Sunday, 3 March 2013

Book Review: THE RAINBOW TROOPS by Andrea Hirata

The Rainbow Troops

Title: The Rainbow Troops
Author: Andrea Hirata
Publisher: Random House Asutralia
Read: February 27 - March 03, 2013

Synopsis (Goodreads):

Ikal is a student at Muhammadiyah Elementary, on the Indonesian island of Belitong, where graduating from sixth grade is considered a major achievement. His school is under constant threat of closure. In fact, Ikal and his friends - a group called The Rainbow Troops - face threats from every angle: pessimistic, corrupt government officials; greedy corporations hardly distinguishable from the colonialism they've replaced; deepening poverty and crumbling infrastructure; and their own faltering self-confidence. But in the form of two extraordinary teachers, they also have hope, and Ikal's education is an uplifting one, in and out of the classroom.

You will cheer for Ikal and his friends as they defy the town's powerful tin miners. Meet his first love - a hand with half-moon fingernails that passes him the chalk his teacher sent him to buy. You will roar in support of Lintang, the class's barefoot maths genius, as he bests the rich company children in an academic challenge.

First published in Indonesia, The Rainbow Troops went on to sell over 5 million copies. Now it is set to captivate readers across the globe. This is classic story-telling: an engrossing depiction of a world not often encountered, bursting with charm and verve.

My thoughts:

Andrea Hirata’s Rainbow Troops is both humbling and inspiring, a reminder that there is a lot we take for granted in this country which is a privilege in other, less fortunate places – such as the right to free education. Written as homage to his elementary school teacher and classmates, the story’s honesty and humour will warm your heart and leave you with a feeling of hope.

Born the son of a miner on the tiny Indonesian island of Belitong, on the East coast of Sumatra, six-year-old Ikal knows the huge sacrifice his parents are making to send one of their children to school in the hope of giving him a better future. On his first day at Muhammadiyah Elementary School, a poor, ramshackle building on the verge of collapse, Ikal sighs in relief as the target number of students is reached to keep the school open, giving them a chance to receive an education. There are ten students all up, only one of them female, all of them children of the poorest families on the island – fishermen, miners labourers and farmers, who can’t even afford school uniforms or books for their children. Their teacher, fifteen-year old Bu Mus, has to work as a seamstress at night to be able to survive on the minimal teacher’s wage she receives.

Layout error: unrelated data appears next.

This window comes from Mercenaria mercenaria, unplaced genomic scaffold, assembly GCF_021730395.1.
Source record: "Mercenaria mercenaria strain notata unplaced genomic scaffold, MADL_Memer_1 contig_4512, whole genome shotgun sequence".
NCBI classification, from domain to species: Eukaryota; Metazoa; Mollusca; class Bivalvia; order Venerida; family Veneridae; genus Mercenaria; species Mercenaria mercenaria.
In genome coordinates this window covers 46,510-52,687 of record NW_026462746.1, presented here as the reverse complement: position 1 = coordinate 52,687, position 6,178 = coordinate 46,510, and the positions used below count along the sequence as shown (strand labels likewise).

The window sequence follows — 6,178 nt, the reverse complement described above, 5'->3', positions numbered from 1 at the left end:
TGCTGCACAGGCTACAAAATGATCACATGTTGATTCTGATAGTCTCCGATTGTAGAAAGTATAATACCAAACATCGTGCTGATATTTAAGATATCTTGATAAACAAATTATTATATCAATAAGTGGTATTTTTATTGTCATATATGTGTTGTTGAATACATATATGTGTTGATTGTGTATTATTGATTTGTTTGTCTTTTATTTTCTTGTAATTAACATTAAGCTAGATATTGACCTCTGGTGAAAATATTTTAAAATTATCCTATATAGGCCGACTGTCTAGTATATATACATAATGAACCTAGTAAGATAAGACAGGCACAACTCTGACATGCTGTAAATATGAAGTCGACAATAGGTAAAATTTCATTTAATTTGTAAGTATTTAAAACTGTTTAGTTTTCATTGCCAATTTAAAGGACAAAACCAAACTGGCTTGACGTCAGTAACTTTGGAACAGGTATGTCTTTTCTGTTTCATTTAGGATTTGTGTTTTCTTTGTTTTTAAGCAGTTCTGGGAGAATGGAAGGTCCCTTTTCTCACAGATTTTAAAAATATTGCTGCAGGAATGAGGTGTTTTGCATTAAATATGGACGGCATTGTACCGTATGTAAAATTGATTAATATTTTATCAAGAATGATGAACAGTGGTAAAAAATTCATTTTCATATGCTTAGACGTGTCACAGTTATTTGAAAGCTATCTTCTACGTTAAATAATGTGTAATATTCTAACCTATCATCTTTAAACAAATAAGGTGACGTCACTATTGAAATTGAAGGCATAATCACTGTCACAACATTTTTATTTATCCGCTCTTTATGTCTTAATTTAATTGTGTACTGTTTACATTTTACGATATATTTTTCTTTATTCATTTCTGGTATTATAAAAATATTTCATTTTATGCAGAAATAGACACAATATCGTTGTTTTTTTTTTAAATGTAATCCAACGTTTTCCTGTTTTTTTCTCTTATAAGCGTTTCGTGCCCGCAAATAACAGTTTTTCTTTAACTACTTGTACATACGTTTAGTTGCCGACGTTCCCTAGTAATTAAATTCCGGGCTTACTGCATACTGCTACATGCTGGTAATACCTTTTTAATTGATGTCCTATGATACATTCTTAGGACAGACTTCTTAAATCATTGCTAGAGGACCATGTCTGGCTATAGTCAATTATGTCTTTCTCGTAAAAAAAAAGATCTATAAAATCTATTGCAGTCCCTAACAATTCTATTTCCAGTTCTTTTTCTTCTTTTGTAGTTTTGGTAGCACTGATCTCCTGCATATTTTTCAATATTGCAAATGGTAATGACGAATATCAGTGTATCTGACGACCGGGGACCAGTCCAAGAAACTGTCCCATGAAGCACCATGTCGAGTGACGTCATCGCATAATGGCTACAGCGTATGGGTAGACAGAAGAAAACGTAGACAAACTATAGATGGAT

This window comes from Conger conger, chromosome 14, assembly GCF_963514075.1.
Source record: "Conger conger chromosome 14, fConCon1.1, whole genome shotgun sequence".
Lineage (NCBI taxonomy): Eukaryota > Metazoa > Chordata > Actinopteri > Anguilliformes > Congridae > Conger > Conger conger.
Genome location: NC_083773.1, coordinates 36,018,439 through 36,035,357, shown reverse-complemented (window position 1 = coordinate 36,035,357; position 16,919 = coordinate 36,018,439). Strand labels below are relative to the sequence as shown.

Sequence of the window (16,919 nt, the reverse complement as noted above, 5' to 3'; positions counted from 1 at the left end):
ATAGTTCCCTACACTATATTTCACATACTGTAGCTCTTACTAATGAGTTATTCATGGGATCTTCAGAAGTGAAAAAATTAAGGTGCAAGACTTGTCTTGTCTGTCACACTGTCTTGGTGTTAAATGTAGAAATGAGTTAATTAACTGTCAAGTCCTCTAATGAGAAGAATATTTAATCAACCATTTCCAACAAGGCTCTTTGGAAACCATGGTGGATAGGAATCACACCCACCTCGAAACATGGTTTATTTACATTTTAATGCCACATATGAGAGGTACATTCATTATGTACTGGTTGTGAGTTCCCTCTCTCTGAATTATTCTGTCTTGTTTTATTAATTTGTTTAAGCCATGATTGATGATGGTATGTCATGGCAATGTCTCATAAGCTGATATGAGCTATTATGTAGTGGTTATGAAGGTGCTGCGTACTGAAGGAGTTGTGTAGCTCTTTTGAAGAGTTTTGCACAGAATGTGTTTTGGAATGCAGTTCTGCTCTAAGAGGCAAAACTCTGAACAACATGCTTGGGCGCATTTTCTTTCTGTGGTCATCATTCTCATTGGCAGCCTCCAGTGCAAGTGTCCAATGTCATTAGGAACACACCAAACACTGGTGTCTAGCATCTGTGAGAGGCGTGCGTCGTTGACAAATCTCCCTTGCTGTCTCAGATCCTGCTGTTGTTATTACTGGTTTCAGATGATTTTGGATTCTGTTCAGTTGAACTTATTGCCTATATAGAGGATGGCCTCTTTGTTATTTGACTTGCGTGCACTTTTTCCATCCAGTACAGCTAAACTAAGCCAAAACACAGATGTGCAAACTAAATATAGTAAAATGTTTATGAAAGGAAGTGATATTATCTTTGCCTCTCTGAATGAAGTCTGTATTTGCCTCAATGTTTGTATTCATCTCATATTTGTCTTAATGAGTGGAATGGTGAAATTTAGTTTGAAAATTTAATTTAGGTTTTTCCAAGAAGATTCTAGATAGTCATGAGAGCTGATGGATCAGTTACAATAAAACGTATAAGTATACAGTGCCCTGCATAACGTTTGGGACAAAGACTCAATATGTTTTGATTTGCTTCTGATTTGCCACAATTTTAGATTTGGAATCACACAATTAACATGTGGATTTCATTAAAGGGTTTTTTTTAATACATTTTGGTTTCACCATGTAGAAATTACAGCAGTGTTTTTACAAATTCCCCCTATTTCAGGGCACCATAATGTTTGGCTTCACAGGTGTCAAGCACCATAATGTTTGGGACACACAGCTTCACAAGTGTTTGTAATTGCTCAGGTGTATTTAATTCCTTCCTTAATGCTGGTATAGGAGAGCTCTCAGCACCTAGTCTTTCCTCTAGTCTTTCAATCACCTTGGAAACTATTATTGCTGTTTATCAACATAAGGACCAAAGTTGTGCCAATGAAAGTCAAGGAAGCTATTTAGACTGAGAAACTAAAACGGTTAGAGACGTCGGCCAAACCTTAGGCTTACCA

Despite the island’s mineral riches, none of the wealth filters through to its native inhabitants. Originally a British and then a Dutch colony, the riches are held by the large PN Mining Company, whilst most of the island’s inhabitants live in poverty, each generation repeating the same cycle of illiteracy and hard labour without a way of escaping. Muhammadiyah Elementary School, constantly threatened by closure by government officials or mining magnates, is so ramshackle that it faces the daily threat of collapse. And yet it offers a brighter future for the children who are lucky enough to be able to attend, instead of being sent off as cheap labourers like so many other children of the island. The students themselves, calling themselves the Rainbow Troops, are a colourful group – from the genius mathematician Lintang, who cycles 40km to school across crocodile-infested swamps every day, to Mahar, who is drawn to the paranormal and island mythology.

Based on Hirata’s own childhood experiences, the story is written in simple, conversational prose and has almost fable-like qualities as the author mixes facts with mythological elements prevalent in island culture. It is the story of hope and quiet rebellion as the teachers and students fight for and celebrate one of the most basic human rights – that of education. With poverty still one of the major obstacles to education in many countries around the globe today, this is a story which should be read by everyone to make them aware of the privileges we so often take for granted.

Never originally intended for publication, The Rainbow Troops has now become Indonesia’s best-selling novel in history, which has been translated into 19 languages and adapted for film, television and musical.

This book forms part of my 2013 Monthly Keyword Challenge - keyword "rainbow"; and the 2013 Eclectic Reader Challenge - "translated fiction".


  1. I thought this was wonderful - such a heartfelt and inspiring story.
    Great review!

    Shelleyrae @ Book'd Out

  2. Thanks, Shelleyrae - I loved it too. My husband is now reading it. We go to Indonesia a lot, so it was especially rewarding to read this wonderful story.